Pain is one of the most common complaints expressed by hospital patients and is the main reason they seek medical help. Pain is always subjective, so its severity should be assessed individually for each patient. The main issue with pain management in children is the difficulty involved in evaluating it. Numerous studies have developed tools that would allow for an accurate assessment of the intensity of pain in children in the postoperative period. Adequate postoperative pain assessment in pediatric patients may significantly improve their comfort and quality of life. Postoperative pain prolongs recovery and hospitalization; therefore, the severity of the pain should be part of a routine assessment. Whichever tool is applied to measure pain, it should take into account the child’s age, language, ethnicity, and cognitive ability. There is no one universal method for pain assessment which is appropriate for every pediatric patient. This article provides a review of the available subjective methods of postoperative pain assessment, including new objective diagnostic methods and the latest guidelines for postoperative pain therapy in a group of pediatric patients.
December 31, 2020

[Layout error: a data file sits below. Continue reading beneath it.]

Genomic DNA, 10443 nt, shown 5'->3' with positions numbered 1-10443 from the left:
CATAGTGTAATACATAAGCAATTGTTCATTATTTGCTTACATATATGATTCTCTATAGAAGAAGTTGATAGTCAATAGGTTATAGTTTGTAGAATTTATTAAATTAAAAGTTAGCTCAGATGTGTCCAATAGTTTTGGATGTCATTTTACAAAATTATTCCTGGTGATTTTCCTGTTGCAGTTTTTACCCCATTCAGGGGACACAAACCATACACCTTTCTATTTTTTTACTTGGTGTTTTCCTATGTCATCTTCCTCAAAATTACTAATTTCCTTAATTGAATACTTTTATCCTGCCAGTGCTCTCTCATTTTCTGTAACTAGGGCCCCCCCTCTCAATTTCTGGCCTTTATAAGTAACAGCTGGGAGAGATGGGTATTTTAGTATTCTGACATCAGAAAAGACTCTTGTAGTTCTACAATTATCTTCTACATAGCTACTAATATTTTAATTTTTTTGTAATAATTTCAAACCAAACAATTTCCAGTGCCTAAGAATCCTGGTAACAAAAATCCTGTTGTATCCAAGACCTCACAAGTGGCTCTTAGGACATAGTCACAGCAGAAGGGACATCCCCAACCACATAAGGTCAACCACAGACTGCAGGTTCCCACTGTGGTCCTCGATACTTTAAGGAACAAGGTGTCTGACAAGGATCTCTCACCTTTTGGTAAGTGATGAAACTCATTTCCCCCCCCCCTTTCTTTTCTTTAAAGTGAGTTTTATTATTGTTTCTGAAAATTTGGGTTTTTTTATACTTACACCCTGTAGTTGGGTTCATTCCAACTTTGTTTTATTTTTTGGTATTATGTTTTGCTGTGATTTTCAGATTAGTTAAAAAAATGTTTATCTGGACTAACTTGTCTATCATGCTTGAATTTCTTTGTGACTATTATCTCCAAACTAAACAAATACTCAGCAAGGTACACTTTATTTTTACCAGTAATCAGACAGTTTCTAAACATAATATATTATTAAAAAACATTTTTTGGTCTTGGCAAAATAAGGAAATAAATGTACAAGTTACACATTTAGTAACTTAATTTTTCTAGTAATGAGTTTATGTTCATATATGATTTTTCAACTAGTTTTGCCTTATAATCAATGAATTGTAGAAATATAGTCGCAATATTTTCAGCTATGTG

Absolute Lymphocyte Count as Marker of Cytomegalovirus and Allograft Rejection: Is There a “Safe Corridor” after Kidney Transplantation?
October 12, 2020
- ACC 2020The American College of Cardiology decided to cancel ACC.20/WCC due to COVID-19, which was scheduled to take place March 28-30 in Chicago. However, ACC.20/WCC Virtual Meeting continues to release cutting edge science and practice changing updates for cardiovascular professionals on demand and free through June 2020.
- Psych Congress 2019The annual Psych Congress, held in San Diego, California, from October 3-6, 2019, brings together members of the entire mental health team, including psychiatrists, physician assistants, nurse practitioners, psychologists, and primary care physicians, with experts in mental health to improve patient outcomes through education.